DENVER-If killing a bill once was a strong message from the state Senate, the Colorado House of Representatives have shot back with a stronger one. They've brought the bill back from the dead-twice.
House members, along with Gov. John Hickenlooper (D-Colorado) want to enact a limit on the amount of THC that can legally be in a driver's blood.
HB 1114 was shot down by the Senate Judiciary Committee last month. The pot DUI language was then amended on to HB 1317, a bigger marijuana bill.
House Minority Leader Mark Waller says he was asked by the Speaker to run the idea again as a late bill, over concerns that the Senate may vote down HB 1317. That would leave Colorado without a regulatory structure for the drug.
So the late bill was quickly introduced in the House and passed through committee Thursday as HB 1325 which Waller described as "exactly the same" as HB 1114.
Rep. Joseph Salazar (D-Thornton) chided supporters on the committee.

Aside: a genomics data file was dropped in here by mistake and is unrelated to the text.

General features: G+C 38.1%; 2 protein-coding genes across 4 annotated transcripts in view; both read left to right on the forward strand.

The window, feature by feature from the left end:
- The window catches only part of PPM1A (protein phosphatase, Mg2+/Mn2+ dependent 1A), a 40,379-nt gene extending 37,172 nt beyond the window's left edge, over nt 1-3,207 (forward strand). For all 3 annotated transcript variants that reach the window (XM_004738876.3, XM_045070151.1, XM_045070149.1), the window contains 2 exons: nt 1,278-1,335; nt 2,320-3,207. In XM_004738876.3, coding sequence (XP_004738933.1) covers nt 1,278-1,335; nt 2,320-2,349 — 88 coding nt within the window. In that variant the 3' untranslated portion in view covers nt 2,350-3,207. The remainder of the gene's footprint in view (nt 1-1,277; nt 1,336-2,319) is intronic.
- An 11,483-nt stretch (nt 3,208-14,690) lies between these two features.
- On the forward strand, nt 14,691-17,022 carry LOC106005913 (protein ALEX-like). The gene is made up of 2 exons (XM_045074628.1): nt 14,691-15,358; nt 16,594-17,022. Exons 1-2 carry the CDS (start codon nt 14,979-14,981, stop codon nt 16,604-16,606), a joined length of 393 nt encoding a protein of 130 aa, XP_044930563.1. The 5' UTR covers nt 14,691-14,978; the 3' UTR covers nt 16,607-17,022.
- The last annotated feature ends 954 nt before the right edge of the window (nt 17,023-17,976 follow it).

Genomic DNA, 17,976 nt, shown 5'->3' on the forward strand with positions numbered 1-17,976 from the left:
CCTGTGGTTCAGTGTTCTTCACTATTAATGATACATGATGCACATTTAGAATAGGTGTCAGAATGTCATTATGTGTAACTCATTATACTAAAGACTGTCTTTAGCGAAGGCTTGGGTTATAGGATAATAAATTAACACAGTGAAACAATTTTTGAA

"The definition of insanity is doing the same thing over and over again and expecting a different result," Salazar said.
Assuming the bill passes the House, it would be up to Senate President John Morse to decide whether to ensure its survival by sending it to a different committee.
Morse, who supports the DUI limit for marijuana, would not tell 9NEWS whether he plans to do so.
The proposal would allow juries to conclude that a driver is impaired if their blood test results are above the limit of 5 nanograms of delta-9 THC (the psychoactive drug in marijuana.)
The language of the bill would give defendants the ability to argue that they were not impaired despite a positive test, a detail meant to protect chronic users like medical marijuana patients, who may not be impaired above the limit.
Marijuana advocates want an exemption from the limit for card-carrying medical marijuana patients, but have not found enough support to get the idea into the bill.
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